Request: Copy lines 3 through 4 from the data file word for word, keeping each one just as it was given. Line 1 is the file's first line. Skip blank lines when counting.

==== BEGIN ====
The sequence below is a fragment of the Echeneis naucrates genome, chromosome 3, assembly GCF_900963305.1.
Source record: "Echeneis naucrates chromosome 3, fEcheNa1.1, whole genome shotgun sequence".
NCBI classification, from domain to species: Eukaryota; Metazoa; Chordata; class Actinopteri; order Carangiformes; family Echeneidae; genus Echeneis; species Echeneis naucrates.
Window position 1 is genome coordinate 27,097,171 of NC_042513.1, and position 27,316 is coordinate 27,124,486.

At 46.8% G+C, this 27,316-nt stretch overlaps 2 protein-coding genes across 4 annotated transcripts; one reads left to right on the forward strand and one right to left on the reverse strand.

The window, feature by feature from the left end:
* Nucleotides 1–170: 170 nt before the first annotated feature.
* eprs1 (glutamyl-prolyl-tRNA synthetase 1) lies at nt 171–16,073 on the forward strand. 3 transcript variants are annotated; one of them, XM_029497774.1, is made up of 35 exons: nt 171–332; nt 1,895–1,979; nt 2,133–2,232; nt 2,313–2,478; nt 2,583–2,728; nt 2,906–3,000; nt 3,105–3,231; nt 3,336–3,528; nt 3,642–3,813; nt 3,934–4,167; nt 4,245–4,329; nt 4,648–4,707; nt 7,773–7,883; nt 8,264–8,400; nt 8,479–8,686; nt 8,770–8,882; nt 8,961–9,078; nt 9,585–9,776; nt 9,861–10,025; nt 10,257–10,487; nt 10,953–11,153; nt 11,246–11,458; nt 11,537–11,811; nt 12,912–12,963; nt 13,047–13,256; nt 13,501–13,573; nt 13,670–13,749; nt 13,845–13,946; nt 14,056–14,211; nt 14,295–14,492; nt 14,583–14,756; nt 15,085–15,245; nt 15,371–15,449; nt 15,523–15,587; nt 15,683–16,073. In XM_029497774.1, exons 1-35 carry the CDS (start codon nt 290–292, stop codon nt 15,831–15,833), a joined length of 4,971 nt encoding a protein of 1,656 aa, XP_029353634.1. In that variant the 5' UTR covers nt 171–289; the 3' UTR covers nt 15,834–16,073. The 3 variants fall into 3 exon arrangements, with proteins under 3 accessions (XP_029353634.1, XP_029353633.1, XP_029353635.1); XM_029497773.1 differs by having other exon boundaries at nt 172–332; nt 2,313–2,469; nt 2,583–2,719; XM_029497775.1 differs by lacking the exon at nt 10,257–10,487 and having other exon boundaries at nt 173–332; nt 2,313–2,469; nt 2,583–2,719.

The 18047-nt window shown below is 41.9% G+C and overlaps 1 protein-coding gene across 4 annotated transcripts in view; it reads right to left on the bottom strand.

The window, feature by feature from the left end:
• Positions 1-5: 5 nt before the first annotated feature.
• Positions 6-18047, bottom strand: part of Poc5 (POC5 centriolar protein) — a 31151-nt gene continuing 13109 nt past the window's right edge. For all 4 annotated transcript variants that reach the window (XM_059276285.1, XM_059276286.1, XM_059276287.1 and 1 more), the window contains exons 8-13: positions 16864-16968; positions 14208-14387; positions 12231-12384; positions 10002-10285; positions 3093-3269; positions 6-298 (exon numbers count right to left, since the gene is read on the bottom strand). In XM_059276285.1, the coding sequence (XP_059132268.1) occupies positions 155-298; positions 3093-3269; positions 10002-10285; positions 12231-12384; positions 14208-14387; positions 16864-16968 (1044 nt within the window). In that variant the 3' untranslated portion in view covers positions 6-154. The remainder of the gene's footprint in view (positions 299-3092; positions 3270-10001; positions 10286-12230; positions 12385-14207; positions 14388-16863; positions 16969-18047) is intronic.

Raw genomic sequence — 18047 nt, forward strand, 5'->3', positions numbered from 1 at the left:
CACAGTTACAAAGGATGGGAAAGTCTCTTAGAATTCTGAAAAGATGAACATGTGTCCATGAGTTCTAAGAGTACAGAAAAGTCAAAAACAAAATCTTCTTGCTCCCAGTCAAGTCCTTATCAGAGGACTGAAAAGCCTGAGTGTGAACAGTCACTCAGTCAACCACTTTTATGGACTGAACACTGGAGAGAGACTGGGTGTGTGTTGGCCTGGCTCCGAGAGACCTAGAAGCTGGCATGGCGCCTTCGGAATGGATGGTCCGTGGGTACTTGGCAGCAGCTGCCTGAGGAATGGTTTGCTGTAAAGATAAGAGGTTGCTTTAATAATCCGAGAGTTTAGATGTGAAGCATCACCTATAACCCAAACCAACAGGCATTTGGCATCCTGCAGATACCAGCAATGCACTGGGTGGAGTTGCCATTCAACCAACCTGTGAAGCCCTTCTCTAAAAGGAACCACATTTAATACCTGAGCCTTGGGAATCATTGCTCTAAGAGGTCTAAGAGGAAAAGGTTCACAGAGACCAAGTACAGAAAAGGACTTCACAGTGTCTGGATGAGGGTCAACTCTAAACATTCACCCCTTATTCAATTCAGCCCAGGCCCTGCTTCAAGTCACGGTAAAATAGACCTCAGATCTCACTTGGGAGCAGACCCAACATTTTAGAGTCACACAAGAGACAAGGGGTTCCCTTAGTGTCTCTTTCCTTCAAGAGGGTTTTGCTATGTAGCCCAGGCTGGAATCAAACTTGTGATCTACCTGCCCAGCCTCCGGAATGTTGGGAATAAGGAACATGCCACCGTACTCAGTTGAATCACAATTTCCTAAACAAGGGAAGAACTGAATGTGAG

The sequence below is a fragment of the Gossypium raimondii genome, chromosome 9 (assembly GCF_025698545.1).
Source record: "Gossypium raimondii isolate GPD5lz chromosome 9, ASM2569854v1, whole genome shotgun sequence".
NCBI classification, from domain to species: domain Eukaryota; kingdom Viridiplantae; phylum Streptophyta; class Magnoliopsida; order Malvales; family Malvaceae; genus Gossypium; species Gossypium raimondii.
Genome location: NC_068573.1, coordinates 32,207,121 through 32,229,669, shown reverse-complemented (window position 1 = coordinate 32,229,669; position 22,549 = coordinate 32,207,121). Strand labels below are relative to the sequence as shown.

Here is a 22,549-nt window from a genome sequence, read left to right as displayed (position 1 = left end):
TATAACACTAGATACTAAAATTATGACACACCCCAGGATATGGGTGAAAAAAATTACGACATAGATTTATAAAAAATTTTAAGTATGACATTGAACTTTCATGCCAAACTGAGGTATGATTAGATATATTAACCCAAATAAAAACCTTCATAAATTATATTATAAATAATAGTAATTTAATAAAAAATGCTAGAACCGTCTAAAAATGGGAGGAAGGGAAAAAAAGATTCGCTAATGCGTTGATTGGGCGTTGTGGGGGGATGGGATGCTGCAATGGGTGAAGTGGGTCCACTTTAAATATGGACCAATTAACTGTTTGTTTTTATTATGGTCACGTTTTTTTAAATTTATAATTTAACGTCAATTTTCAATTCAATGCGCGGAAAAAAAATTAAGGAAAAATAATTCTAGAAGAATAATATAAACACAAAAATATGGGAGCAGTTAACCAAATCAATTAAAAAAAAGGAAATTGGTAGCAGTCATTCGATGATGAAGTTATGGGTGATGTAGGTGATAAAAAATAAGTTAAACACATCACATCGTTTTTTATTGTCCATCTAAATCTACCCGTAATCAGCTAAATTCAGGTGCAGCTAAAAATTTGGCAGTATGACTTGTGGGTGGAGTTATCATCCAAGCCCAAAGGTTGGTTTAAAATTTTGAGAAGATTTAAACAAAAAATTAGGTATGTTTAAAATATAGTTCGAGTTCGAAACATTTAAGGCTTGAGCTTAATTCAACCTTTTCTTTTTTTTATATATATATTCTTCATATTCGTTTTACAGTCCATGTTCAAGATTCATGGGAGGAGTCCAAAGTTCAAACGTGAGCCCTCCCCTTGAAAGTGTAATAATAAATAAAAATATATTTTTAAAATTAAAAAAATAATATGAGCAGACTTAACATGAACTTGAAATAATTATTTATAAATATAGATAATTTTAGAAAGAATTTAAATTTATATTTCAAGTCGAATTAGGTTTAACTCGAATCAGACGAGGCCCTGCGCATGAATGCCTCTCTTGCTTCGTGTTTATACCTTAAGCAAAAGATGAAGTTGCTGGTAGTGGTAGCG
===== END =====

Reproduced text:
NCBI classification, from domain to species: Eukaryota; Metazoa; Chordata; class Actinopteri; order Carangiformes; family Echeneidae; genus Echeneis; species Echeneis naucrates.
Window position 1 is genome coordinate 27,097,171 of NC_042513.1, and position 27,316 is coordinate 27,124,486.